My Instagram feed, after a little curation, is now a pretty positive feed to scroll through. More than ever, I see confidence-inspiring messages from women of all shapes, life-stages and ethnicities. Considering Diet Coke's recent campaign, which features a pair of cheeky pensioners swiping right on a dating app under the tagline "You Do You", I would be tempted to say that we are finally getting closer to a place of unquestioning acceptance. Somewhere everyone has a shot at "being themselves", and that being OK.
But are we really?
Last November, mum-blogger Clemmie Hooper (Mother of Daughters) revealed she had trolled other influencers under a fake name on a gossip site called Tattle Life. The story made waves even beyond the UK, with the headlines focusing on her fall from grace, leading to M&S (whose Autumn campaign she fronted) issuing a statement on Twitter to say she does not feature in their Winter campaign: essentially distancing themselves from her. Clemmie's explanation was that she wanted to "try and change opinions from the inside" after reading thousands of negative comments about her family. The backlash has been considerable, with comments including "if she's a registered midwife, she should be reported and struck off" and "the odious, malicious, Clemmie - she has woke, remainist, chattering class, snob written all over" appearing below articles about her. Since she released her statement, she has deleted Instagram and barely been seen since. Life is clearly not continuing as normal.
As an outsider, it's impossible to know whether Hooper's typical posts are shared in the spirit of total authenticity, but in her job as influencer (yes, it's a job now) she earns money from posting on Instagram and promoting her brand partnerships. She is the ultimate example of someone who has not found it possible to apparently be herself without suffering serious consequences personally and now professionally. The latest in a long line of people who have made serious mistakes online, and who the internet is only too keen to "cancel" rather than rehabilitate.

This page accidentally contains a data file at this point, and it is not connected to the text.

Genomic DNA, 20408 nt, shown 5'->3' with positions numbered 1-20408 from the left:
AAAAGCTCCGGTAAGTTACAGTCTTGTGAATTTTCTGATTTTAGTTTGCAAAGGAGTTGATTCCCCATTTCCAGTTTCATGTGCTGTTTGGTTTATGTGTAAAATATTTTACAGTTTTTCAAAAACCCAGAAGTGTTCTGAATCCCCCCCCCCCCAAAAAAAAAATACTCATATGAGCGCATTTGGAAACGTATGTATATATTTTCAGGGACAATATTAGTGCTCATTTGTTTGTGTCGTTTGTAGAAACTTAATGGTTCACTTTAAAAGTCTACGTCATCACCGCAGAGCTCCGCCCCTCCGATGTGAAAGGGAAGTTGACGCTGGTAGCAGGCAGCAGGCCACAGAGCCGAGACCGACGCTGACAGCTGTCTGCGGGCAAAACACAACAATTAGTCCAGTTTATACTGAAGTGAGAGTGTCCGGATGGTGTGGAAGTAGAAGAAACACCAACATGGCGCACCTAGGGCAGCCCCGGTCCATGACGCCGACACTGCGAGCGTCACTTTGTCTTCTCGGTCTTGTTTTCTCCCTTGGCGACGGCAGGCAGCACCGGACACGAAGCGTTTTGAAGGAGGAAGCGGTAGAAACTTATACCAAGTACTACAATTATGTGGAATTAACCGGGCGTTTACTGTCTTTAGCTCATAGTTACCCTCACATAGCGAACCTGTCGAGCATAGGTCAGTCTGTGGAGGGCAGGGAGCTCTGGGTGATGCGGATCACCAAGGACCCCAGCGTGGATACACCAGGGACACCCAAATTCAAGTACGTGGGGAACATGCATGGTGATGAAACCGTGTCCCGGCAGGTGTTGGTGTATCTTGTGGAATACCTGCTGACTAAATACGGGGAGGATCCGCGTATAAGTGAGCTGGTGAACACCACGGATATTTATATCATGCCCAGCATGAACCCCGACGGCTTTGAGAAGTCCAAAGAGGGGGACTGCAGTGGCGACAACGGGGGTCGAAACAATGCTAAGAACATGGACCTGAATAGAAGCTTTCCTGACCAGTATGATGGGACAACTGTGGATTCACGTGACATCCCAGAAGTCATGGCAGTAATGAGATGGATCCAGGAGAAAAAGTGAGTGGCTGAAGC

There is no excuse for bullying in any form, but there is always a cause and a context behind bullying. It can only be miserable to continually read vindictive and unconstructive commentary about your life choices, your body and your family, effectively as part of your job. Sadly, for many influencers trolling is a fact of life, with bullies playing up to deep insecurities typically related to body image. Blogger Chessie King recently posted two photos of herself; the first tanned and lithe, the second visibly bigger, with the caption; "I was trolled about my body on the left. I was trolled about my body on the right. I was trolled when I had a few thousand followers. I'm trolled now I have a few hundred thousand followers…" It's hard not to speculate whether Hooper would have ended up in this position had she not herself been bullied online for years, as trolling becomes increasingly, and wrongly normalised. How she deals with the continuing fallout as we enter 2020 remains to be seen.
Working towards self-acceptance…
Happily, a body-positivity movement is gradually gaining traction thanks to broadcasters like Fearne Cotton. Recently she interviewed Megan Crabbe (aka body-positivity blogger bodiposipanda), afterwards describing their conversation as a "seminal moment", in the realisation of how "unkind" she had previously been to herself (during the podcast How to Fail with Elizabeth Day). To hear Fearne finally grasp the meaning of "All I can be is me" is incredibly powerful, made even more so by the fact that it is happening only as she approaches her forties. The meaning of "You Do You" is so much bigger than those three words, encompassing the near impossible feat of self-acceptance. In the face of the increasingly visible and pervasive criticism of others online, to be able to stop absorbing it is a superpower.
We wanted influencers; now, we must find a way to co-exist with them
The reason many people first reacted warmly to influencers was their authenticity - people seemingly just like us sharing their top buys. And we have voted with our hard-earned cash through buying into their recommendations. With marketing budgets increasingly dedicated to social media campaigns, influencers are here to stay.
We must find a way to stop the trolling if anyone has a chance to truly embrace "You Do You". If one of the biggest brands in the world is promoting the message that whoever you are is enough, then they, alongside governments, need to get on board with making it happen. Steps need to be taken to protect the people (these are real people, not media channels) that brands count on to make them money. It might seem counter-intuitive to focus on this particular tranche of society, given their privilege, but they now set the example, especially for young people. Helping them could be a step towards helping everyone else too.
Perhaps, like Fearne Cotton, we could all start by learning a little self-acceptance.